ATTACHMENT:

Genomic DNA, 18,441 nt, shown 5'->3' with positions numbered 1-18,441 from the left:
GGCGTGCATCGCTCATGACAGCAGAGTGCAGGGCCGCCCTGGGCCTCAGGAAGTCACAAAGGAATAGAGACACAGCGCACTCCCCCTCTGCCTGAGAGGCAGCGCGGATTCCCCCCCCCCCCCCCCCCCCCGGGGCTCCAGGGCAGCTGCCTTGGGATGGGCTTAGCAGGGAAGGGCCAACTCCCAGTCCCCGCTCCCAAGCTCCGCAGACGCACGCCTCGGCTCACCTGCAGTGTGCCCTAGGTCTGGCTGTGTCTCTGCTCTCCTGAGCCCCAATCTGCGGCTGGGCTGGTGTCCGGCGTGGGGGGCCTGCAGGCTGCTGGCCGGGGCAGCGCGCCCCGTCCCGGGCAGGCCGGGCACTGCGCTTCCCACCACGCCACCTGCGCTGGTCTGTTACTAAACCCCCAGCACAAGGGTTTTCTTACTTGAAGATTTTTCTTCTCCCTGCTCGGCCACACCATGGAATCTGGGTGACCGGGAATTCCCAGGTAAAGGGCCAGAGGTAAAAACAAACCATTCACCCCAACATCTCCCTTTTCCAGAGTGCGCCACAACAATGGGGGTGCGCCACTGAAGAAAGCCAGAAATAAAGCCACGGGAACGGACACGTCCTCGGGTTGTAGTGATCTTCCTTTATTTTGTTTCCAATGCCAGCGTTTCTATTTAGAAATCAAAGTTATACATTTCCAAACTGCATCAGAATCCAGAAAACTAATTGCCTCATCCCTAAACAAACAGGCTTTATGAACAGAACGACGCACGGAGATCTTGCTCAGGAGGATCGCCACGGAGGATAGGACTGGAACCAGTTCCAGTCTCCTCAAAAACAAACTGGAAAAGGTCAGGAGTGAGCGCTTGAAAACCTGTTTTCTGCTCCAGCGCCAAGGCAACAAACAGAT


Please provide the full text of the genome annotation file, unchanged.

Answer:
Genomic DNA, 18,441 nt, shown 5'->3' with positions numbered 1-18,441 from the left:
GGCGTGCATCGCTCATGACAGCAGAGTGCAGGGCCGCCCTGGGCCTCAGGAAGTCACAAAGGAATAGAGACACAGCGCACTCCCCCTCTGCCTGAGAGGCAGCGCGGATTCCCCCCCCCCCCCCCCCCCCCGGGGCTCCAGGGCAGCTGCCTTGGGATGGGCTTAGCAGGGAAGGGCCAACTCCCAGTCCCCGCTCCCAAGCTCCGCAGACGCACGCCTCGGCTCACCTGCAGTGTGCCCTAGGTCTGGCTGTGTCTCTGCTCTCCTGAGCCCCAATCTGCGGCTGGGCTGGTGTCCGGCGTGGGGGGCCTGCAGGCTGCTGGCCGGGGCAGCGCGCCCCGTCCCGGGCAGGCCGGGCACTGCGCTTCCCACCACGCCACCTGCGCTGGTCTGTTACTAAACCCCCAGCACAAGGGTTTTCTTACTTGAAGATTTTTCTTCTCCCTGCTCGGCCACACCATGGAATCTGGGTGACCGGGAATTCCCAGGTAAAGGGCCAGAGGTAAAAACAAACCATTCACCCCAACATCTCCCTTTTCCAGAGTGCGCCACAACAATGGGGGTGCGCCACTGAAGAAAGCCAGAAATAAAGCCACGGGAACGGACACGTCCTCGGGTTGTAGTGATCTTCCTTTATTTTGTTTCCAATGCCAGCGTTTCTATTTAGAAATCAAAGTTATACATTTCCAAACTGCATCAGAATCCAGAAAACTAATTGCCTCATCCCTAAACAAACAGGCTTTATGAACAGAACGACGCACGGAGATCTTGCTCAGGAGGATCGCCACGGAGGATAGGACTGGAACCAGTTCCAGTCTCCTCAAAAACAAACTGGAAAAGGTCAGGAGTGAGCGCTTGAAAACCTGTTTTCTGCTCCAGCGCCAAGGCAACAAACAGAT